It may also be a good idea to mobilize and support the idea of developing an international TB control framework similar to the Framework Convention on Tobacco Control. This may be a long-term vision, but it needs to be pursued with vigor and determination. This will ensure a strong political commitment to addressing TB. There are four distinct advantages to the development of an international framework. First, having a framework akin to the tobacco framework will institutionalize the strategy at the international level and make it obligatory for countries to sign it. Second, such a convention provides a point of reference for civil society organizations, the bar, and the bench for strategic litigation. Third, ratification of such a convention may make resources available for additional research and studies in the context of TB medication and so forth. Lastly, there is a link between smoking, chest infections, and TB prevalence—so a convention linked to the tobacco framework may be a possible way to further advance global TB control.
It seems to me that the Nairobi Strategy is a timely and welcome intervention that seeks, among other things, to develop rights-based legislation and sensitize all critical stakeholders, including legislators, lawyers, and judges, on the development of a jurisprudence that is based on reasonableness and proportionality and is informed by empirical evidence and scientific advancement. It may therefore be a good idea for the Global Fund to encourage countries to include activities such as the above in their concept notes being developed this year.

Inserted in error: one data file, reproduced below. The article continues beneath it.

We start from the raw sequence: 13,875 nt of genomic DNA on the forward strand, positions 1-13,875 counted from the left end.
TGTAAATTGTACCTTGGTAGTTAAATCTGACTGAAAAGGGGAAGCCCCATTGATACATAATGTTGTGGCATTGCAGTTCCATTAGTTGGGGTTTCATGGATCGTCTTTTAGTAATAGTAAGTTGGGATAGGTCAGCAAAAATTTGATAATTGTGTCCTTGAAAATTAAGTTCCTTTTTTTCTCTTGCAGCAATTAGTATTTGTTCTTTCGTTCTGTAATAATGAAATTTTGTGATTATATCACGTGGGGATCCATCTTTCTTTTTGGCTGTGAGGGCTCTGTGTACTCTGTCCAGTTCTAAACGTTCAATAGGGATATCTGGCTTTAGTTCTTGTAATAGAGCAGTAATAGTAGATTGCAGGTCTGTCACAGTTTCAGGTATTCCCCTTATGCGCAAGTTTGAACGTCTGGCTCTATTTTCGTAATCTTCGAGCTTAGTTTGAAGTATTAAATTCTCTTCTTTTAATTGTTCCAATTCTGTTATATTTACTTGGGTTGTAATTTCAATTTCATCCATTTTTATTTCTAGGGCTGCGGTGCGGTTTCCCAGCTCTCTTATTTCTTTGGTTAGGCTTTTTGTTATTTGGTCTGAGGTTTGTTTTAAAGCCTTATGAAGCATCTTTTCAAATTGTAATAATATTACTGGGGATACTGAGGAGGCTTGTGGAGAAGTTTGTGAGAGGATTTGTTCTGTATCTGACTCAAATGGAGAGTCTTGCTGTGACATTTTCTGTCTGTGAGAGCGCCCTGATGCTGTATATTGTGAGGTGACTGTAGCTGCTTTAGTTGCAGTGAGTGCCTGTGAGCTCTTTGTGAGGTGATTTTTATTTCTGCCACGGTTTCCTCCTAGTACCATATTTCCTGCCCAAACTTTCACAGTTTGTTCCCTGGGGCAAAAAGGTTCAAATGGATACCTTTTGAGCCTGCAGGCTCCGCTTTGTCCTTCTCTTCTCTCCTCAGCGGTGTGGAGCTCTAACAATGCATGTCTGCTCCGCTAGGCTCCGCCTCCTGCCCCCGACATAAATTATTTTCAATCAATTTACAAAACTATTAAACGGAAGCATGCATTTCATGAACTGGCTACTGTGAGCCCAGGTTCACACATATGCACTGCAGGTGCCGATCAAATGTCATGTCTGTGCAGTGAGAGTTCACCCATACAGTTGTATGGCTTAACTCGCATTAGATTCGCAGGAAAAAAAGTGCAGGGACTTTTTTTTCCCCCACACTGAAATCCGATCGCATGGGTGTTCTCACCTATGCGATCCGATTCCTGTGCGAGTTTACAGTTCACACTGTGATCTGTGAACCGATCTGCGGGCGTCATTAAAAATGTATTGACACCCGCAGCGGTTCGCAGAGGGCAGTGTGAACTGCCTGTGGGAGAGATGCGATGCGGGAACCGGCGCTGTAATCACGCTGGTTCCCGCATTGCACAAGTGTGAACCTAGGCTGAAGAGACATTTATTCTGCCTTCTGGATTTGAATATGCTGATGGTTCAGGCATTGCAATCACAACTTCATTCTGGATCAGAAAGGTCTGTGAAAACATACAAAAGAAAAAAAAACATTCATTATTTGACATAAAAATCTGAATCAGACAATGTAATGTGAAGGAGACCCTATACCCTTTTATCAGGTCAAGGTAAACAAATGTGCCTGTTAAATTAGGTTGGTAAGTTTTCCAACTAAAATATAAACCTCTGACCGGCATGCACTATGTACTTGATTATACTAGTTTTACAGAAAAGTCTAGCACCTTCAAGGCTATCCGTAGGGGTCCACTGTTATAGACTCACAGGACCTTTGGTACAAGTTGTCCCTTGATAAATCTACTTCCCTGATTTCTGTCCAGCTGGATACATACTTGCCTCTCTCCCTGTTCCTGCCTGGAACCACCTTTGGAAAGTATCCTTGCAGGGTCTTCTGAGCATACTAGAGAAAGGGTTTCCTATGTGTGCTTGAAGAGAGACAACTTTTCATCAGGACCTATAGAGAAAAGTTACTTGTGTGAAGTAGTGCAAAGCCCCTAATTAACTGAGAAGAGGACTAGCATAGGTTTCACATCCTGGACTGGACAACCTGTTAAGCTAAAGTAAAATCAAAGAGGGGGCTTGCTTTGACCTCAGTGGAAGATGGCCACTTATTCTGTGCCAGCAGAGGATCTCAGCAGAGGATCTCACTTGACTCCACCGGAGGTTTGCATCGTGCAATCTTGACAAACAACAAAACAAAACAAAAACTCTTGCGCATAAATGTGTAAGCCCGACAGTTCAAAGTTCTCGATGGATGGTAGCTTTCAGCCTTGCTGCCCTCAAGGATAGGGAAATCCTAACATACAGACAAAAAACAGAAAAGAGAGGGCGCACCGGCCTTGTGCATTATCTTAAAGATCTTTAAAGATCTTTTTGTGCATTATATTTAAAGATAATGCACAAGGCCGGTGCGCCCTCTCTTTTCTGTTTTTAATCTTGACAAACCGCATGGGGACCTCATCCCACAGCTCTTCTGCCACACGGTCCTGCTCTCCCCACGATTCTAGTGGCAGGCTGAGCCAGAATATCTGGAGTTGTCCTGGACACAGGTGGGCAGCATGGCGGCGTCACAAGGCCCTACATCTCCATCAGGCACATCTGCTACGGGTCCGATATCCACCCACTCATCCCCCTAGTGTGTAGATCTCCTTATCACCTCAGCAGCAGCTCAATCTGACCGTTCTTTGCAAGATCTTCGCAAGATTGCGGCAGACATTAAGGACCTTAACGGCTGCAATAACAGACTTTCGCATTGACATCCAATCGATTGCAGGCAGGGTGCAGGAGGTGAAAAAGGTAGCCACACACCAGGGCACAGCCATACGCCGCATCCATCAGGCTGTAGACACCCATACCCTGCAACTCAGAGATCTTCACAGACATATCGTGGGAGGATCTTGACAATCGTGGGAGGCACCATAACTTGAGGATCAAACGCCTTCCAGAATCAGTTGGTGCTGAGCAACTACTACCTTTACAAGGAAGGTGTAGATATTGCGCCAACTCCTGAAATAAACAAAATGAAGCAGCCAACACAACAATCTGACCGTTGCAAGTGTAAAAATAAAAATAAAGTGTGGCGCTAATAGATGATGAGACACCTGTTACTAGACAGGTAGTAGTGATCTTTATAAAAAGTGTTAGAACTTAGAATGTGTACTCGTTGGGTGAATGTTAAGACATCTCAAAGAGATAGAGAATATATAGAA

I hope I have not exaggerated the value of law and given the impression that law is the panacea of all ills. On the contrary, what I sought to convey is that law in the hands of men and women of integrity and good will can be a force for good; but in the wrong hands, it can occasion serious harm. In the right hands, law can help fight and dislodge stigma and wanton violations of human rights that ultimately endanger public health.
My very last parting word is this: for human rights to take root and endure, we need more than good constitutions, treaties, lawyers, and judges. We also need a vigilant and active civil society. Constitutions and treaties are just promissory notes. It is all of us—judges, lawyers, and civil society—who can ensure that the promise of constitutions and treaties is kept.
O. B. K. Dingake is a judge of the High Court of Botswana and of the Residual Special Court for Sierra Leone.